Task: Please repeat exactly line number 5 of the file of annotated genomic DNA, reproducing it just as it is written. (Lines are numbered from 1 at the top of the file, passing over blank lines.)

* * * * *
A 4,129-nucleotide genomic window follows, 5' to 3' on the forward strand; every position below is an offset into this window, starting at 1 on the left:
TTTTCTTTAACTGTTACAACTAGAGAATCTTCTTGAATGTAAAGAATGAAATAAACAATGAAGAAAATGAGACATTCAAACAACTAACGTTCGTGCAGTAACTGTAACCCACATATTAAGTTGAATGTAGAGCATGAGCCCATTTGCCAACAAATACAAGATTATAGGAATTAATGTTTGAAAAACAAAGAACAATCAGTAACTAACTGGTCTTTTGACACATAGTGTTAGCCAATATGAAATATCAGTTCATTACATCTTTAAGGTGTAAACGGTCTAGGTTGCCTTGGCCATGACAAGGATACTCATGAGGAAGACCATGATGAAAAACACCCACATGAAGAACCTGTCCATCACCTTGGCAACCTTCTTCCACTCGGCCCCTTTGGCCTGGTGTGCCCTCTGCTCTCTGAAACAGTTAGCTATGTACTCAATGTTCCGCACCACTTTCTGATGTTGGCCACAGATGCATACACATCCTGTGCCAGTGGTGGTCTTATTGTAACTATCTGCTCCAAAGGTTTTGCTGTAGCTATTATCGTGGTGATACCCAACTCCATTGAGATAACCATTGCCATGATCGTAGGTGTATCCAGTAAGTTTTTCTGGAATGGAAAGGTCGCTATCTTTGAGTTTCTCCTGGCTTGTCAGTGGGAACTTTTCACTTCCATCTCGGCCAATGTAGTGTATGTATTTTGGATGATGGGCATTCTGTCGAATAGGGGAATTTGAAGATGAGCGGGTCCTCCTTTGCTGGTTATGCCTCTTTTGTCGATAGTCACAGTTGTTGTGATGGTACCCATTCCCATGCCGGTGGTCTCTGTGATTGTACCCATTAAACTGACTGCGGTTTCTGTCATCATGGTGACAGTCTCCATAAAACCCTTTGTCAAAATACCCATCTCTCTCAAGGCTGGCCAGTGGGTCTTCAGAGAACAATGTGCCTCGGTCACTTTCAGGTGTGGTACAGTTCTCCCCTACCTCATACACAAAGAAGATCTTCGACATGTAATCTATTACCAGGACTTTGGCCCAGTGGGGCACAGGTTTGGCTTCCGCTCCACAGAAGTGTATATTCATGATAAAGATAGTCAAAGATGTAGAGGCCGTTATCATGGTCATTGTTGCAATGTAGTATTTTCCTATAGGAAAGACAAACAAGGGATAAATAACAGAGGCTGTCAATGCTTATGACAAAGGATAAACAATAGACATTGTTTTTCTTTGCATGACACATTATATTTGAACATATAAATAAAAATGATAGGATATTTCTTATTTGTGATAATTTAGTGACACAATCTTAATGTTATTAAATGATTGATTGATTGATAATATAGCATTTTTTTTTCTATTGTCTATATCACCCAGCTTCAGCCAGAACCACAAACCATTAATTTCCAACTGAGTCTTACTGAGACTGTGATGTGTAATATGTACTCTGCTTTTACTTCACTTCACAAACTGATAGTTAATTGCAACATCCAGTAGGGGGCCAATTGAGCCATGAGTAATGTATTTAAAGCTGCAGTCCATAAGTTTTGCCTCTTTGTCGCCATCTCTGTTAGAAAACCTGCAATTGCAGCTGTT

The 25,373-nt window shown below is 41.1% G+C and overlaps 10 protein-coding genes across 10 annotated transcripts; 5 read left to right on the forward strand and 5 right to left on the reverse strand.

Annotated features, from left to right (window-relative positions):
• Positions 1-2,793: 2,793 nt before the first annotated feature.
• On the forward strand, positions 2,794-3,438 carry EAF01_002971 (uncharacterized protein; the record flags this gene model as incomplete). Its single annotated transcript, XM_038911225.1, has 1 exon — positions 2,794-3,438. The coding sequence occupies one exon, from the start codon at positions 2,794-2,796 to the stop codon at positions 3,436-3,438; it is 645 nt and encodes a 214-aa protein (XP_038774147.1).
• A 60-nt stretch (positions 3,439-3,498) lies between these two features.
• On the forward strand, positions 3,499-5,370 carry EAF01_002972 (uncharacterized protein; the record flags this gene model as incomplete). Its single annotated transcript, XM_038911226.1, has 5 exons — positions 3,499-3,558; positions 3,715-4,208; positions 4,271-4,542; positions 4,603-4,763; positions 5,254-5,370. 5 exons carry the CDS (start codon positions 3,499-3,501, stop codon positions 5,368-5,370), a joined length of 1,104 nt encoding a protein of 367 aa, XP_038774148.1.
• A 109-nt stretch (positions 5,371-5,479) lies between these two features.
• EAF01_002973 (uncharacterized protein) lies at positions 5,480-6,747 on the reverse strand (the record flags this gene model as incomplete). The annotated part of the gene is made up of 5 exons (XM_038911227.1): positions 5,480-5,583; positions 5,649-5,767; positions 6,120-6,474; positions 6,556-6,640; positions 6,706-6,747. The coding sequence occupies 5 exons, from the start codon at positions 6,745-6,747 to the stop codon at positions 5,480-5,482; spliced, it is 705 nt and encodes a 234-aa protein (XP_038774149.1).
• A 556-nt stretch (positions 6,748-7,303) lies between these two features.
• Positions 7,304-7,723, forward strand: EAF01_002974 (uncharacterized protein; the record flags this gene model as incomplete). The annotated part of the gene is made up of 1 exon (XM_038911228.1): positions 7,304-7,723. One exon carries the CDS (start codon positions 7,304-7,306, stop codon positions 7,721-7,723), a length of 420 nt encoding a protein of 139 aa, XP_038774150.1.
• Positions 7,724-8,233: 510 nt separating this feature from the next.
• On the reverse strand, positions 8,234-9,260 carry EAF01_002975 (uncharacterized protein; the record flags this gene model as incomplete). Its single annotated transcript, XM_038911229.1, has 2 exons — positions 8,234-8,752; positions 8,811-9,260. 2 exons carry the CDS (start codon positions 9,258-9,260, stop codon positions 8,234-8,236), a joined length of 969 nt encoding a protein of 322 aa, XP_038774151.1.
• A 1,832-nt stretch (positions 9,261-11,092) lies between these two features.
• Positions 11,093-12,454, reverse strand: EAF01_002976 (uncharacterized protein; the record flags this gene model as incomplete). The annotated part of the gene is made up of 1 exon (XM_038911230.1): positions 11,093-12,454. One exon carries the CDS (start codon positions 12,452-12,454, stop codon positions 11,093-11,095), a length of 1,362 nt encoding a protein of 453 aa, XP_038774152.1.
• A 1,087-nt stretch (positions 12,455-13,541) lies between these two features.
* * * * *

• Positions 1-2,793: 2,793 nt before the first annotated feature.